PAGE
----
The Mother of the Brontës: When Maria met Patrick

Book review

By Sharon Wright; reviewed by Trevor James, published 3rd July 2020

The Mother of the Brontës, Sharon Wright, Pen and Sword, 2019, 182p, £19-99. ISBN 978-1-52673-848-6

With the three Brontë sisters having an international reputation for their creativity and with the parsonage at Haworth having become a literary shrine to their success, the question arises as to what were the ingredients that produced their extraordinary output.

Pen and Sword have quite recently published one volume  Literary Trails: Haworth and the Brontës (2018) which explored the atmospheric context of their life in the moorlands through which the Brontë sisters matured and observed life. Equally they have also published Aunt Branwell and the Brontë Legacy (2018) which revealed the contribution of their Aunt Elizabeth who sacrificed her life in Cornwall to help bring them up, after their mother’s unexpected death, and also by her legacy to them which funded their first foray into publishing.

What Sharon Wright now offers us is a very carefully researched biography of their mother, Maria Branwell. She makes it clear that there is very little direct biographical data but she has worked hard to explore the context of Maria Branwell’s early life. Her Cornish background gave her a West Country understanding of folk traditions and story-telling, which she brought with her to share with her children in Yorkshire. She had arrived in Yorkshire in 1812 at the invitation of her Aunt Jane who needed her help at the new Woodhouse Grove School. Her early encounter with a local clergyman, Patrick Brontë, meant that she never returned to Cornwall.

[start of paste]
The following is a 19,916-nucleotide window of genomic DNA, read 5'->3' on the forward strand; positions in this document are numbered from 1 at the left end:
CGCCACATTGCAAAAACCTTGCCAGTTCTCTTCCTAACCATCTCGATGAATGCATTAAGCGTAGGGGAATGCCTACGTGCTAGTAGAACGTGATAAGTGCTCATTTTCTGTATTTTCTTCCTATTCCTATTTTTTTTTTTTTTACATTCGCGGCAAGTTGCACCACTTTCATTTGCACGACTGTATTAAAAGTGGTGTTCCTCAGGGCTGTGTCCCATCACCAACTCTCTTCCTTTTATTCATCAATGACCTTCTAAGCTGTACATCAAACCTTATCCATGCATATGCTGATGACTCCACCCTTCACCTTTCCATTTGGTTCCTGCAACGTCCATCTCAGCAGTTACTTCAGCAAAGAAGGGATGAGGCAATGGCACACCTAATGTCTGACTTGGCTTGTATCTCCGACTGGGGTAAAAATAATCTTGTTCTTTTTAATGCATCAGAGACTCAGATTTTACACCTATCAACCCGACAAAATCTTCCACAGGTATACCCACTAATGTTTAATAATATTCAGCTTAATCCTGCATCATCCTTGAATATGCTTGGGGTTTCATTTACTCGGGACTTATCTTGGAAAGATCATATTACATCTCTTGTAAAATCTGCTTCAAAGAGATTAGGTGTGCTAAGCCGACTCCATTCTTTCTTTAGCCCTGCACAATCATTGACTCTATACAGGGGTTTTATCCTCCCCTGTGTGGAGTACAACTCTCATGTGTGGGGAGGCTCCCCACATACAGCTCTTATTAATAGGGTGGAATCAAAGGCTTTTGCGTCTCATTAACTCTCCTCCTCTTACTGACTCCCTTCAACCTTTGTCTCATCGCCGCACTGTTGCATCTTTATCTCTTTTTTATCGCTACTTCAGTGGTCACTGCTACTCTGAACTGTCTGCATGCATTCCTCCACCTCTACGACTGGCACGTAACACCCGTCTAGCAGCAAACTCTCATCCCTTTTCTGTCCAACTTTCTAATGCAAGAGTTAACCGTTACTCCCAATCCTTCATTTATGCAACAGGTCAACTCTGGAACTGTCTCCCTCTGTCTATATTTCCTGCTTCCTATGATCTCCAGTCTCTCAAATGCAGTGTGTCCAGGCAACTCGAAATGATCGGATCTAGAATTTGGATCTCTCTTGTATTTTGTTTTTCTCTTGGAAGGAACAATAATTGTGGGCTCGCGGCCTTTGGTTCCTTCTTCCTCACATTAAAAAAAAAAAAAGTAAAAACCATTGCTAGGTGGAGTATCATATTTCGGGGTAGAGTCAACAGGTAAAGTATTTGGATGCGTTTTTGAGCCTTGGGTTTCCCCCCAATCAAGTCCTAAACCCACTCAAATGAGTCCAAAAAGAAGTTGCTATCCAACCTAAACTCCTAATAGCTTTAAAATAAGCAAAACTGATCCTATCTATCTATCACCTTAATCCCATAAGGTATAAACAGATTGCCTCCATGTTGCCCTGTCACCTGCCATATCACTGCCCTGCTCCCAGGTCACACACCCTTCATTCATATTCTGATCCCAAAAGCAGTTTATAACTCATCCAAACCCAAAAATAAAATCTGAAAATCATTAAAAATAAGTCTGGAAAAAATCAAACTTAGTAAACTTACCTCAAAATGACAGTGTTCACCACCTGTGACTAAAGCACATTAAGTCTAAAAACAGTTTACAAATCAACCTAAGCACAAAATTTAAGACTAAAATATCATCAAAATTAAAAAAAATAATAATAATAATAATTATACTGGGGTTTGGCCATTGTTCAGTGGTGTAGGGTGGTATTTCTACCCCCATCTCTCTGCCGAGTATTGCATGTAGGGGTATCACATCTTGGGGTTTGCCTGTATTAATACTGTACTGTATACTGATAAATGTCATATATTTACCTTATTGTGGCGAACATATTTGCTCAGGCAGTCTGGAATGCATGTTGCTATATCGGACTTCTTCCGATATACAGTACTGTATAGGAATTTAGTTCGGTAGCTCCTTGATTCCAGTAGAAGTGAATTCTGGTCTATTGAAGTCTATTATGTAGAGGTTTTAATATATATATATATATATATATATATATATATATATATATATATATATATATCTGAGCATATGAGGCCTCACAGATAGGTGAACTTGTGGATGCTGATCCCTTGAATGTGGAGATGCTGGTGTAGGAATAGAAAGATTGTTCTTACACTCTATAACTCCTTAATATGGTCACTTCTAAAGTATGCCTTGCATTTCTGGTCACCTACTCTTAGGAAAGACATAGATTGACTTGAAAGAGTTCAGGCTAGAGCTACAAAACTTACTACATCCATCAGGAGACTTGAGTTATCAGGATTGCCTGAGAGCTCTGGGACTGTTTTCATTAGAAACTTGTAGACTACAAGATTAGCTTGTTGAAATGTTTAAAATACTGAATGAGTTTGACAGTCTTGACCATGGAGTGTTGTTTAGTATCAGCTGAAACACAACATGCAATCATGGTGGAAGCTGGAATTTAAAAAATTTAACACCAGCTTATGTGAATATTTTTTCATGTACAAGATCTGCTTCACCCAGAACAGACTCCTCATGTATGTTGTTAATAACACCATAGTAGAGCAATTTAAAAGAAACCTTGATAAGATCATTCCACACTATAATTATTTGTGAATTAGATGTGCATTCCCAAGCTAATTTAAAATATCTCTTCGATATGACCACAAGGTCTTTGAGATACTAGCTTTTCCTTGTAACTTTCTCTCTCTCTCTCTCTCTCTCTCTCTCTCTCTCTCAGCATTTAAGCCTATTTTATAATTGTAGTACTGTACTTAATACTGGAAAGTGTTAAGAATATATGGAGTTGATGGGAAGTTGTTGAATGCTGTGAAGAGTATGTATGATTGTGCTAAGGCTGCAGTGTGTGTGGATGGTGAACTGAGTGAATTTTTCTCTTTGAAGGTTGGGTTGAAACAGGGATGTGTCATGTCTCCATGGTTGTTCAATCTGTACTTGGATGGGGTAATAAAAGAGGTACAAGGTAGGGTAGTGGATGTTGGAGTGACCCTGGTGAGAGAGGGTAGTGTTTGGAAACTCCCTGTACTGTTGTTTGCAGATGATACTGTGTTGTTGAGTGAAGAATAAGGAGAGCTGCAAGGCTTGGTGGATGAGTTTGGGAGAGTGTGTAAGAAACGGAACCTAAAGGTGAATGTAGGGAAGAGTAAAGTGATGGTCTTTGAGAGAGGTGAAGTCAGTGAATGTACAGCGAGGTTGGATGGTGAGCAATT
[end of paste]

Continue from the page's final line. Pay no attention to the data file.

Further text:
Sharon Wright does give some indication of how literate and thoughtful Maria Branwell was by referring to some of her own published text. Most importantly she has used a batch of letters written by Maria to Patrick before their marriage as a major source to identify her personal inspiration, inherited by her daughters, but she also utilises stories that were told of her life after her death. Possibly the most poignant is the loss of a crate of all of Maria’s personal possessions – including her trousseau – in a shipwreck in an Atlantic storm off the Devon coast in October 1812, thus meaning that she began her married life in an entirely new setting without any of the mementoes of her past.

We are presented with a very sympathetic backcloth to a remarkable woman who sacrificed her comfortable middle class life in Penzance for a life with an impoverished clergyman in West Yorkshire and this shows how her life contributed to the creativity of her three remarkable daughters.

This is strongly recommended.